Real Alloy to restart Kentucky UBC recycling facility

Real Industry Inc., Sherman Oaks, California, has restarted its Real Alloy Holding Inc. subsidiary’s used beverage container (UBC) recycling operation in Morgantown, Kentucky, because of increased customer demand and to fulfill a new contract. The UBC recycling operation has been idle since December 2015.

On an annualized basis, Real Alloy says it expects to process approximately 50,000 tons at the Morgantown facility, which represents more than 6 percent of Real Alloy North America’s total annual volume. The Real Alloy North America and Real Alloy Europe units comprise Cleveland-based Real Alloy Holding.

Terry Hogan, president of Real Alloy, says, “We are excited about restarting the UBC recycling operation at Morgantown. The restart will bring approximately 30 people back to work at the facility and will result in higher equipment utilization with the higher production levels. We are currently ramping up the equipment and expect to be delivering the targeted volumes by the beginning of October 2017.”

Real Industry also has announced that it has retained Jefferies LLC, a global investment banking firm headquartered in New York, to assist in refinancing Real Alloy’s $305 million of senior secured 10 percent notes coming due in January 2019.

Kyle Ross, president and CEO of Real Industry, says, “Over the past few weeks, our senior management team has engaged in preliminary discussions with current and prospective investors regarding a potential refinancing of our senior secured notes. The leveraged finance market is in a strong position, and the company has engaged a team at Jefferies, with whom we have a long-standing relationship, to lead this process.”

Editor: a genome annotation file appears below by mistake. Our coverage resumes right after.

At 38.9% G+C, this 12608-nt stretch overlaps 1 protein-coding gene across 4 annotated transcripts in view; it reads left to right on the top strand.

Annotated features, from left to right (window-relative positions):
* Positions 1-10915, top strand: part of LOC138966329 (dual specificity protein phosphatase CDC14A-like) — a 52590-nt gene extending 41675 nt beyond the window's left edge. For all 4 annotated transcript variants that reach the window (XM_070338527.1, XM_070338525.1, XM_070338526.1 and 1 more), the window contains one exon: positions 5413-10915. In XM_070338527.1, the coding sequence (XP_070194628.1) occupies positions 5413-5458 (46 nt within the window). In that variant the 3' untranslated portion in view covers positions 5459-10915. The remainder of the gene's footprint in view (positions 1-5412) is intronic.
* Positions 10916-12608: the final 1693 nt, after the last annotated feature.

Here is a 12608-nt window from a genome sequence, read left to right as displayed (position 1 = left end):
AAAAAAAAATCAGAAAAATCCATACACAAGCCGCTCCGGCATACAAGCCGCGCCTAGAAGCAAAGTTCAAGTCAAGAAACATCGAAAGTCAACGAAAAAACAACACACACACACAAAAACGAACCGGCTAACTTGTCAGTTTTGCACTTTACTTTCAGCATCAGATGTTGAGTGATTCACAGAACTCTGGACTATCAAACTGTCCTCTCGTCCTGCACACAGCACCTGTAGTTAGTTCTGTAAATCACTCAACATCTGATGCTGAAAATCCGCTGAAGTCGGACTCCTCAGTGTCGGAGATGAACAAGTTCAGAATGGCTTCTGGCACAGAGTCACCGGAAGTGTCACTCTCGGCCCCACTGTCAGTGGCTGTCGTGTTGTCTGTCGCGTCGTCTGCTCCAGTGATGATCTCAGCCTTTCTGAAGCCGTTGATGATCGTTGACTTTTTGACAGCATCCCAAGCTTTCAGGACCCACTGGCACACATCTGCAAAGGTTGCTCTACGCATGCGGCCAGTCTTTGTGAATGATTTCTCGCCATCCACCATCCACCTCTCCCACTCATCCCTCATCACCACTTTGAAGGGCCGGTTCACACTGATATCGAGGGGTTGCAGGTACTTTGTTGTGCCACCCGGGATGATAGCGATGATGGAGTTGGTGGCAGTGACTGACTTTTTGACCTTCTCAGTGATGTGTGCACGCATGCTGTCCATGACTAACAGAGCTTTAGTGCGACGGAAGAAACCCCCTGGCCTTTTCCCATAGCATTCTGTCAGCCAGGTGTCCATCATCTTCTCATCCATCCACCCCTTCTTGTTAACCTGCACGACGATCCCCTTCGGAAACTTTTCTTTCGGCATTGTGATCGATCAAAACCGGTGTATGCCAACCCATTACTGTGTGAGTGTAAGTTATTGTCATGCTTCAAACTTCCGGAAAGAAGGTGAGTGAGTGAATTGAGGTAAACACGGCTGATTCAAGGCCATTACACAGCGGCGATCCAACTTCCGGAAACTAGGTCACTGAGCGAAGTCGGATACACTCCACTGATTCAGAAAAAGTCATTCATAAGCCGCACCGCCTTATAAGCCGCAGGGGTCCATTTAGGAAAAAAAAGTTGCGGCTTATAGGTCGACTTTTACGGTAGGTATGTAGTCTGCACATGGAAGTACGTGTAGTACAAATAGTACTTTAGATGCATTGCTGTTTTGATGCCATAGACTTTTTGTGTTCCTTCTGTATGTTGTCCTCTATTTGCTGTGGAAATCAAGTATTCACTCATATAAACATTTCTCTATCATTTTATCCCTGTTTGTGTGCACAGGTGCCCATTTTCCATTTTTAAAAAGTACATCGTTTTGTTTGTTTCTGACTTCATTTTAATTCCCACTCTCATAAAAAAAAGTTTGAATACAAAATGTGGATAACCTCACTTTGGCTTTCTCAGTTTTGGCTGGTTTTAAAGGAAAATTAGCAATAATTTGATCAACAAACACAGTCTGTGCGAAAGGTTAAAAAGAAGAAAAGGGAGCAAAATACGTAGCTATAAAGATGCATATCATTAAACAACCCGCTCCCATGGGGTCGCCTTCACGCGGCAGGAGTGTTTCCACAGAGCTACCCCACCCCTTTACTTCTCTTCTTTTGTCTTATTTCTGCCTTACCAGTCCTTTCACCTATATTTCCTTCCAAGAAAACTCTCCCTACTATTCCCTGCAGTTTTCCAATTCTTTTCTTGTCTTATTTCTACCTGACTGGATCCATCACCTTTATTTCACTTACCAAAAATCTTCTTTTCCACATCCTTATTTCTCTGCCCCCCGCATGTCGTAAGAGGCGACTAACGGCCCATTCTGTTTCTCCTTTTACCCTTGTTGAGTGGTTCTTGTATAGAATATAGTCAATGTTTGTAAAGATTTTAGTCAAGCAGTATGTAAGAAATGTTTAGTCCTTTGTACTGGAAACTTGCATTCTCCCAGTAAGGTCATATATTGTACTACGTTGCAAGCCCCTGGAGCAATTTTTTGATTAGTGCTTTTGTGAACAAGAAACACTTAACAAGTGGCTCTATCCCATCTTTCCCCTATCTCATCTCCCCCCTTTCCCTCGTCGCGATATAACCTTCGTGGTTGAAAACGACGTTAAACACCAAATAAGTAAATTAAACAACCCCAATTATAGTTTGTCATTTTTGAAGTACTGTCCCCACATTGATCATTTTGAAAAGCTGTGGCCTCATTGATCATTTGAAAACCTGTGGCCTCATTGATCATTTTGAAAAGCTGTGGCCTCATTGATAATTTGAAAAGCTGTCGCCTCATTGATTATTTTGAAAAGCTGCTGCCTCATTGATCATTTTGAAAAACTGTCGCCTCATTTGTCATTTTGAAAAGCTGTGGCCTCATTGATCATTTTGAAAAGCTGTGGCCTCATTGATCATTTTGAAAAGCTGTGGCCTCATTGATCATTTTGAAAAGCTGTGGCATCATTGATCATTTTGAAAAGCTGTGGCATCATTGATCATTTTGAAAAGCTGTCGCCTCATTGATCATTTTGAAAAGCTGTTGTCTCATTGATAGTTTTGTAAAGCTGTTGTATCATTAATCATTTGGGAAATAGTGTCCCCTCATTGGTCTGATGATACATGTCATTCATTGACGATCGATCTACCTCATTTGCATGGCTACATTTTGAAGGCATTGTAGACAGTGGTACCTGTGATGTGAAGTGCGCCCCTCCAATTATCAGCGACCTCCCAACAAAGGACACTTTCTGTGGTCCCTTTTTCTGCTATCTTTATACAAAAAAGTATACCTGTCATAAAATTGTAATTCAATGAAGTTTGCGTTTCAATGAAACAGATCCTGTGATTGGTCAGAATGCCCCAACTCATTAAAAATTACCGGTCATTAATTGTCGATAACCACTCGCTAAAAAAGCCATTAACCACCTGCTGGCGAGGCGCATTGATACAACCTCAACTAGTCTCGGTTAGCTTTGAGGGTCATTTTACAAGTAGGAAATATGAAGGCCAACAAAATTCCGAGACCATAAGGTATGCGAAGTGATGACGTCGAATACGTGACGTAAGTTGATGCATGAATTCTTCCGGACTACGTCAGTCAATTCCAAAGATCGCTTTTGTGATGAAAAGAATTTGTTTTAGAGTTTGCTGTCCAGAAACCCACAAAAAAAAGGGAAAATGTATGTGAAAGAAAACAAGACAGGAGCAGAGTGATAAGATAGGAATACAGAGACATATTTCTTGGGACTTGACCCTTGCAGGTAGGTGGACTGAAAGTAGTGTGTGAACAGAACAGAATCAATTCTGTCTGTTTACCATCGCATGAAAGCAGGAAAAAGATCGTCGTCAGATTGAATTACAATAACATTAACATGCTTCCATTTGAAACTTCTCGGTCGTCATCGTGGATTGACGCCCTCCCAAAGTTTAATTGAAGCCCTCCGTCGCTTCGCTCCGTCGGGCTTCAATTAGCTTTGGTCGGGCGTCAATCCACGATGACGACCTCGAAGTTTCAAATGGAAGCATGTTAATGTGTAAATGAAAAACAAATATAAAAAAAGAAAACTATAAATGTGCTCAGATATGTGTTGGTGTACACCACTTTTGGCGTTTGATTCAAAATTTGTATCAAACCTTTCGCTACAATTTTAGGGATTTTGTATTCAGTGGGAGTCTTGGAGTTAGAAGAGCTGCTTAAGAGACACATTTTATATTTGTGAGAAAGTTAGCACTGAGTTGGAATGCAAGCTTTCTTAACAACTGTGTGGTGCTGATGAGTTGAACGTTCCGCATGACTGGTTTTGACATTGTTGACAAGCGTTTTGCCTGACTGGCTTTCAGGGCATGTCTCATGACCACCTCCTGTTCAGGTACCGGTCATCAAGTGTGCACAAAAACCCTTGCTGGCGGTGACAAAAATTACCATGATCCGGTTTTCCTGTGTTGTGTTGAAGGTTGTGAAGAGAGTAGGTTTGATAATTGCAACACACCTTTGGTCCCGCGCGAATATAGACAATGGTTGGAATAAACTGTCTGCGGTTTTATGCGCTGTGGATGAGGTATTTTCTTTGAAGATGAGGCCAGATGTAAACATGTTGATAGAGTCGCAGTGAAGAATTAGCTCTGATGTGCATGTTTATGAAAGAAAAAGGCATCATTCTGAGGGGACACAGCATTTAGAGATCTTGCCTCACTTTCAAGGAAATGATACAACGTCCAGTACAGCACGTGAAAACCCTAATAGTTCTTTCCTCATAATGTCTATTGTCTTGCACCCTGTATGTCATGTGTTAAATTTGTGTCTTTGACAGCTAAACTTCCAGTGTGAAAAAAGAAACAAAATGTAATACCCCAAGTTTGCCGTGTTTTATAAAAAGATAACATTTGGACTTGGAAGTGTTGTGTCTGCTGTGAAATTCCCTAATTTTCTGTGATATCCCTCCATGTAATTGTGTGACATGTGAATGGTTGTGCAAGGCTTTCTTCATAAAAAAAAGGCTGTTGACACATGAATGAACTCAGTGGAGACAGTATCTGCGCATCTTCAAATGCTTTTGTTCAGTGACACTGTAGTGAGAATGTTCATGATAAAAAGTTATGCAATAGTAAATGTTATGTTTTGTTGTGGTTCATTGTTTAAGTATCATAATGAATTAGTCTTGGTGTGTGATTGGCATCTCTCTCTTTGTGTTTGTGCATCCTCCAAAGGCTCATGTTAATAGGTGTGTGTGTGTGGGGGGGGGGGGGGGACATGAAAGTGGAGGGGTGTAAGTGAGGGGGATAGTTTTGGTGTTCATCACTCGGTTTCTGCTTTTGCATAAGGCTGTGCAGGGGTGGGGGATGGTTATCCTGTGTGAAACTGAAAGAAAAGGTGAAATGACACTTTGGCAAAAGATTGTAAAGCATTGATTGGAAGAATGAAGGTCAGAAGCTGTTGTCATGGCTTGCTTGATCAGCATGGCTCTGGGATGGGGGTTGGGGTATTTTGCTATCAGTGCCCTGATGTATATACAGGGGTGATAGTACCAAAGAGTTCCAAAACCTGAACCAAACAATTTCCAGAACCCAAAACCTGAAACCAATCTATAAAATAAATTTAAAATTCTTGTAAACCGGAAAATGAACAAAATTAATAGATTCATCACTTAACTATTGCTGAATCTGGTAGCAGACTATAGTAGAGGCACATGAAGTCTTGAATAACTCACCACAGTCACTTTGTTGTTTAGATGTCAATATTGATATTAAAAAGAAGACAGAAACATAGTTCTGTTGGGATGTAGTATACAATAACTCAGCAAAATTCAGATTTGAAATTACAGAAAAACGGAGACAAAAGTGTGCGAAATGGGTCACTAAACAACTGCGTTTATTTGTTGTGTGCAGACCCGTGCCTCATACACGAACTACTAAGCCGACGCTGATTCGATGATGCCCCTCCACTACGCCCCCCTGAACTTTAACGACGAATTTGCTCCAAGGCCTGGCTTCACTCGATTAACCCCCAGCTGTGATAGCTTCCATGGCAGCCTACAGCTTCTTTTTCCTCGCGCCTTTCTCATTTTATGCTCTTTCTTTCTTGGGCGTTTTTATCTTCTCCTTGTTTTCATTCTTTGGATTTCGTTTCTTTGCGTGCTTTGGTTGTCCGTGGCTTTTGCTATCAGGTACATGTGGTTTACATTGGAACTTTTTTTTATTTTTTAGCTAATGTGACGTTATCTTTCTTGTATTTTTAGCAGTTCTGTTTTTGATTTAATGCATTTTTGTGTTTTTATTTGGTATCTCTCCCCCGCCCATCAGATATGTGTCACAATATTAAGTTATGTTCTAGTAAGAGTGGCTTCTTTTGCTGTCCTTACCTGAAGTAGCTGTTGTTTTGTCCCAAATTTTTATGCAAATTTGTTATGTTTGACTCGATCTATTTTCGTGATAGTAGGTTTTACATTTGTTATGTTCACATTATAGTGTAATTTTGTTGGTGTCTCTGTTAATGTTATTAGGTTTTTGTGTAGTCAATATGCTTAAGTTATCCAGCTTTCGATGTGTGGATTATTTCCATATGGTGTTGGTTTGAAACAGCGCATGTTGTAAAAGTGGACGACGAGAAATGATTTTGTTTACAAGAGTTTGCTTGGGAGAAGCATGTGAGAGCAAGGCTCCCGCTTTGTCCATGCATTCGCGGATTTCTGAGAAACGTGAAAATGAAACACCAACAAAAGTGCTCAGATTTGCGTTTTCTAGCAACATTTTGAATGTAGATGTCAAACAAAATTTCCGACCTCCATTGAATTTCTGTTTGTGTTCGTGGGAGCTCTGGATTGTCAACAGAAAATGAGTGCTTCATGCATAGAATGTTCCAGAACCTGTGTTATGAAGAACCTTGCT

Silicon carbide presents a challenge for autocat recycling

Silicon carbide (SiC) in “spent” emission control catalysts recycling streams requires more time and energy to process in electric arc furnaces (EAFs) than the typical cordierite ceramic material, according to BASF Corp., Florham Park, New Jersey. This means that SiC material must be separated from cordierite material and processed separately. Otherwise, recyclers incur additional costs from the longer processing time and increased energy use, the company says.

SiC filter substrates can be identified by their dark gray color compared with the typical light brown color of cordierite filter substrates. Also, SiC filters usually consist of sections that have been glued together, while cordierite filters are a single piece.

According to the company, separating the SiC catalysts before further processing reduces the amount of lots that have SiC, so more material can be run at normal rates. Lots that are comprised solely of SiC can be run at reduced rates.

To reduce pollution, legislators are setting ambitious objectives for the automotive industry. To meet these objectives, state-of-the-art technology that combines the catalyzing power of PGMs (platinum group metals) and new materials such as SiC is being used. These materials can still be recycled but must be separated from standard cordierite material because they require more time and energy to process, BASF says, otherwise the industry will be unable to continue efficient recovery of PGMs.